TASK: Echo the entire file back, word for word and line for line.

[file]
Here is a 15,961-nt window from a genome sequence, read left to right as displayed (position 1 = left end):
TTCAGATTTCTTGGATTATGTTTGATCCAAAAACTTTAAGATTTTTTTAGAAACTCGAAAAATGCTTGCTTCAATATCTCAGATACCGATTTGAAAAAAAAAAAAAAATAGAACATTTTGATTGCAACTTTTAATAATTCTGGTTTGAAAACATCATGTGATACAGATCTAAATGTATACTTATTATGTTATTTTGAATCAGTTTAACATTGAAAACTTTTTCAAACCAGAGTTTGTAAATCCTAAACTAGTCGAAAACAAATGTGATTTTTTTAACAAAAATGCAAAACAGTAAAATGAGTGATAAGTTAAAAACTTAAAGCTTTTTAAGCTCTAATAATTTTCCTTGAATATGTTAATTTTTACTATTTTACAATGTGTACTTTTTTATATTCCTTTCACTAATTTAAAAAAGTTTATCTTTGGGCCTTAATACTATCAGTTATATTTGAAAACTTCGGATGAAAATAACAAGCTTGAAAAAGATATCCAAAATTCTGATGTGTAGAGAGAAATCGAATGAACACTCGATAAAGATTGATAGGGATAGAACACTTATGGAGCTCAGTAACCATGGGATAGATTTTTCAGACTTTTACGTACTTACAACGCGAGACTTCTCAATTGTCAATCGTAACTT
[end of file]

Here is a 15,961-nt window from a genome sequence, read left to right as displayed (position 1 = left end):
TTCAGATTTCTTGGATTATGTTTGATCCAAAAACTTTAAGATTTTTTTAGAAACTCGAAAAATGCTTGCTTCAATATCTCAGATACCGATTTGAAAAAAAAAAAAAAATAGAACATTTTGATTGCAACTTTTAATAATTCTGGTTTGAAAACATCATGTGATACAGATCTAAATGTATACTTATTATGTTATTTTGAATCAGTTTAACATTGAAAACTTTTTCAAACCAGAGTTTGTAAATCCTAAACTAGTCGAAAACAAATGTGATTTTTTTAACAAAAATGCAAAACAGTAAAATGAGTGATAAGTTAAAAACTTAAAGCTTTTTAAGCTCTAATAATTTTCCTTGAATATGTTAATTTTTACTATTTTACAATGTGTACTTTTTTATATTCCTTTCACTAATTTAAAAAAGTTTATCTTTGGGCCTTAATACTATCAGTTATATTTGAAAACTTCGGATGAAAATAACAAGCTTGAAAAAGATATCCAAAATTCTGATGTGTAGAGAGAAATCGAATGAACACTCGATAAAGATTGATAGGGATAGAACACTTATGGAGCTCAGTAACCATGGGATAGATTTTTCAGACTTTTACGTACTTACAACGCGAGACTTCTCAATTGTCAATCGTAACTT